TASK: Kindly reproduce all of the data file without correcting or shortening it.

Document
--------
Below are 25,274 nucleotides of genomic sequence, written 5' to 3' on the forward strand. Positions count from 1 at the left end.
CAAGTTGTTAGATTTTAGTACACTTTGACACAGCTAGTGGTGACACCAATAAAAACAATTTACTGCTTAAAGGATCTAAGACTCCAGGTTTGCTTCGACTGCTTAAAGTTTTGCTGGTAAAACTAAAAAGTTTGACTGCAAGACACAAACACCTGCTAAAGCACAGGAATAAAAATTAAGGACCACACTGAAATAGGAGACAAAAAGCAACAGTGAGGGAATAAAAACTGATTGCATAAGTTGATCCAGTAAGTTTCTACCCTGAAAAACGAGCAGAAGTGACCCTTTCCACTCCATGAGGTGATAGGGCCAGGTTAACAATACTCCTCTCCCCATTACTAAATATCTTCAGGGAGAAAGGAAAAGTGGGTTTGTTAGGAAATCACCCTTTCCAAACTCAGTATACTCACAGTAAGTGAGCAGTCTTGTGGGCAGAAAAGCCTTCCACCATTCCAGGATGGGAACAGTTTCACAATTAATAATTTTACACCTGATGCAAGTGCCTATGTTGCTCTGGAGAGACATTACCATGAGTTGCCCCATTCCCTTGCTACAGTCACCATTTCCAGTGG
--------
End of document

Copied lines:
Below are 25,274 nucleotides of genomic sequence, written 5' to 3' on the forward strand. Positions count from 1 at the left end.
CAAGTTGTTAGATTTTAGTACACTTTGACACAGCTAGTGGTGACACCAATAAAAACAATTTACTGCTTAAAGGATCTAAGACTCCAGGTTTGCTTCGACTGCTTAAAGTTTTGCTGGTAAAACTAAAAAGTTTGACTGCAAGACACAAACACCTGCTAAAGCACAGGAATAAAAATTAAGGACCACACTGAAATAGGAGACAAAAAGCAACAGTGAGGGAATAAAAACTGATTGCATAAGTTGATCCAGTAAGTTTCTACCCTGAAAAACGAGCAGAAGTGACCCTTTCCACTCCATGAGGTGATAGGGCCAGGTTAACAATACTCCTCTCCCCATTACTAAATATCTTCAGGGAGAAAGGAAAAGTGGGTTTGTTAGGAAATCACCCTTTCCAAACTCAGTATACTCACAGTAAGTGAGCAGTCTTGTGGGCAGAAAAGCCTTCCACCATTCCAGGATGGGAACAGTTTCACAATTAATAATTTTACACCTGATGCAAGTGCCTATGTTGCTCTGGAGAGACATTACCATGAGTTGCCCCATTCCCTTGCTACAGTCACCATTTCCAGTGG